---ME. I think that's where some of the problem lies. There are those who are white who only hang out with their own, and those who are black who hang out with their own. Asians, I've found, are no different. This doesn't make it bad, but it does tend to make intercultural communications a bit more difficult. Nothing wrong with hanging out with people of your own background, but, as you said, it contributes to the cycle.

When I went to the U of T (many years back) every racial group had their own clubs, and if someone different walked in you could hear a pin drop. One of my black lady friends invited me to a meeting and I remember being told in no uncertain terms I wasn't welcome. My lady friend and I left together. She mixed with everyone and never got excluded. An isolated incident? Maybe, but it pissed me off at the time.

I guess what I'm trying to say in relation to the original topic is that although it's great to say Canada/US is diverse, etc. etc. I don't think I will ever feel 100% Canadian or 100% Taiwanese, and as a result, wherever I go, I feel foreign, and I think that's something I will eventually have to accept. But maybe it's because I'm an immigrant and my children will have a different understanding of it.

---ME. Yeah, I can sort of relate. I've been living in Japan half my life, but the big difference is that I didn't grow up here. (Came here as a younger man). Because of how I look, people always judge me differently until they get to know me...and even then, a lot of the time it's the arms-length deal. Just the way it is.

How Asian men are portrayed in Hollywood really bothers me too. They are martial art killers who are silent and deadly (or associated with organized crime: yakuza, triad), but are not capable of love and not worthy of having a love interest. Examples: Hollywood films starring Jet Li (his historical films are different), G.I. Joe Rise of the Cobra, and the examples in the original link.

---But it's twue! (Yes, sarcasm).

Unfortunately, Hollywood has always been slow to change. The first big black star was Sidney Poitier and then a few others. They also dealt with stereotypes, then, as now, and even the black filmmakers at times indulge in their own brand of stereotyping to other black people or other ethnicities. It's taken a long time to set things straight, and it will probably take just as long for the Asian community to make itself known in La-La Land.

Double standards are to be expected. If a white dude goes out with an Asian lady, it's all good. (I'm the white dude who married a Japanese woman so I know about this:D). However, if an Asian guy is seen dating a white woman, holee shit, slam that door! Not always, but it's there.

Thing is, Hollywood is catering to a white, rather conservative majority who probably can't accept the premise of an Asian man sleeping with a white woman. Frank Capra tried it eighty years ago and his film was banned in the British Empire for a long time. (The Bitter Tea of General Yen, 1933). Odd, offbeat movie for its time, not entirely successful, but not bad at all.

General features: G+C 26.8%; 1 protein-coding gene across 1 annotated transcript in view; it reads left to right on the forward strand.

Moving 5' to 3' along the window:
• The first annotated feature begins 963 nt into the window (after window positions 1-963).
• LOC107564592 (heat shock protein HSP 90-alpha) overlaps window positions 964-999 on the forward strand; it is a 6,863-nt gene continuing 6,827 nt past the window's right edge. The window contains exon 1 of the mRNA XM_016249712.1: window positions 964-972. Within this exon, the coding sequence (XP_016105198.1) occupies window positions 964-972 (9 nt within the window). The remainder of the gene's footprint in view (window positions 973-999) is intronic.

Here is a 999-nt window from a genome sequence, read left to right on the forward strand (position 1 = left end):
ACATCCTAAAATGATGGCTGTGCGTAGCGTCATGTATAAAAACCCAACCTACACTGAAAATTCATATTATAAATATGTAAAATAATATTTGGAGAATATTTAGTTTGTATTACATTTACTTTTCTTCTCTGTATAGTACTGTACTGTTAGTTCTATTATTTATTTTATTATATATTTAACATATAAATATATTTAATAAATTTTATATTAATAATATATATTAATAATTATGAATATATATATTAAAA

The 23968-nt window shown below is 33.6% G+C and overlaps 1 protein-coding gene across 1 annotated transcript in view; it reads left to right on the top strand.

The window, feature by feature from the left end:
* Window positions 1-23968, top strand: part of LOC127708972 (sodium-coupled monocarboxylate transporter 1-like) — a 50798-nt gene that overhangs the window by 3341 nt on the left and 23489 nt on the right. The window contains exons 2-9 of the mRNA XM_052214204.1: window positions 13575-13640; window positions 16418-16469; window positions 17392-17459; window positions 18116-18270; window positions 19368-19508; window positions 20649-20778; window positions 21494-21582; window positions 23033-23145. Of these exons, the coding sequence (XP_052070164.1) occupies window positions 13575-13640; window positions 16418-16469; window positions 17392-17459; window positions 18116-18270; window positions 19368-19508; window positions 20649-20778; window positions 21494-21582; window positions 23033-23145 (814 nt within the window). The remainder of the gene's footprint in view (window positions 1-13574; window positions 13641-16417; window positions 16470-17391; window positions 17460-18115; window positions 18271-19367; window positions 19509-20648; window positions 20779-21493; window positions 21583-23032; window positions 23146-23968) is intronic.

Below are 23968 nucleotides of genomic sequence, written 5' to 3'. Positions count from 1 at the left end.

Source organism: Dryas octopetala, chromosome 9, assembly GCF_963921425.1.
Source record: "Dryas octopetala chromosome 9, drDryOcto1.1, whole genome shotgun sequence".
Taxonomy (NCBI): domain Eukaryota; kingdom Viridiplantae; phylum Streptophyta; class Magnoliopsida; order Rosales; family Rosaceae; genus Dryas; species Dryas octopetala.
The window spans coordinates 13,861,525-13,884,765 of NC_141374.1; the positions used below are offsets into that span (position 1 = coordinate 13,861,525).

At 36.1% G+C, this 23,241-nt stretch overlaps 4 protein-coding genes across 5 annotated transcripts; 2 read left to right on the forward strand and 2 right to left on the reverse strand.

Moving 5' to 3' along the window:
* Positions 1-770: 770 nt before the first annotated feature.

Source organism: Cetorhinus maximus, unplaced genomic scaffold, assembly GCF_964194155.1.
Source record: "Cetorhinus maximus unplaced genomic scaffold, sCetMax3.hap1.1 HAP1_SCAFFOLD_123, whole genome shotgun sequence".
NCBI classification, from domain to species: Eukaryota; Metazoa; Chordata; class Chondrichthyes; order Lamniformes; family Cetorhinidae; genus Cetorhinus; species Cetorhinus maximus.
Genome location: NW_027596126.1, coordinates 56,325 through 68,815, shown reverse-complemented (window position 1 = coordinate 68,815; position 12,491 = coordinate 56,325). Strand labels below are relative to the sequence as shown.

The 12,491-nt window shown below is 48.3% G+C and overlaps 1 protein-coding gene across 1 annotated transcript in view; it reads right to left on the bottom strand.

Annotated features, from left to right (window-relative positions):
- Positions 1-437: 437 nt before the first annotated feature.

These things take time to work out---and it looks like it's going to take a lot more time.

Anyway this is all over the place so I will stop.[/QUOTE]

---

See above, please.

Rachel Udin
04-17-2013, 10:02 PM
This is an interesting discussion because from my experience, Asians are foreigners in part due to how they are seen as "other/non-white", but also because some of them choose to see themselves as "other" and only associate with people of the same cultural background. They both contribute to this concept of "foreign-ness" and unfortunately the cycle continues.
Actually, it's been shown that statistically, even in multicultural settings, people tend to self segregate, the different with Asians in their own enclaves, etc is that they get blamed for the segregation, historically. (See Jews for similar).

Going something like this: The dominant group segregates because the other group speaks a different language/has a different religion/culture and doesn't want to bother learning it. Then they call them "Insular" and then after a few generations, it's the group's fault for being "insular" and not mixing. TT

In this case, I believe this "insular" accusation for all Asians started with the Chinese railroad workers and the whole, "They won't learn our language." (Which somehow sounds familiar... hmmm... border fence, anyone?)

But the truth is that black, white, Asian, Latino and sub groups tend to divide towns and cities along such lines. (Thai town, Little Tokyo, Koreatown, Little Italy). And from what I've observed, perhaps the whole, "You're not one of us" is self fulfilling all around.

*Some* white people do tend to stick to mostly white people. (My parents, for example, who seemed to only know anyone of color by proxy, i.e. coworker who is white married a husband who was not, then that's by proxy. Has to know them for work, also by proxy.). =P I have no idea why they adopted me sometimes.... (and please save the make-yourself-feel-better lectures. I've heard them all.)

Some of it is a cultural bridge or even a shared understanding, but I don't think the rift would be half so bad if someone was willing to learn in the first place.

(Since this is rough: Uhh... White people too, just that they don't get accused of it half so often, since historically, the narrative has been theirs to tell)


How Asian men are portrayed in Hollywood really bothers me too. They are martial art killers who are silent and deadly (or associated with organized crime: yakuza, triad), but are not capable of love and not worthy of having a love interest. Examples: Hollywood films starring Jet Li (his historical films are different), G.I. Joe Rise of the Cobra, and the examples in the original link.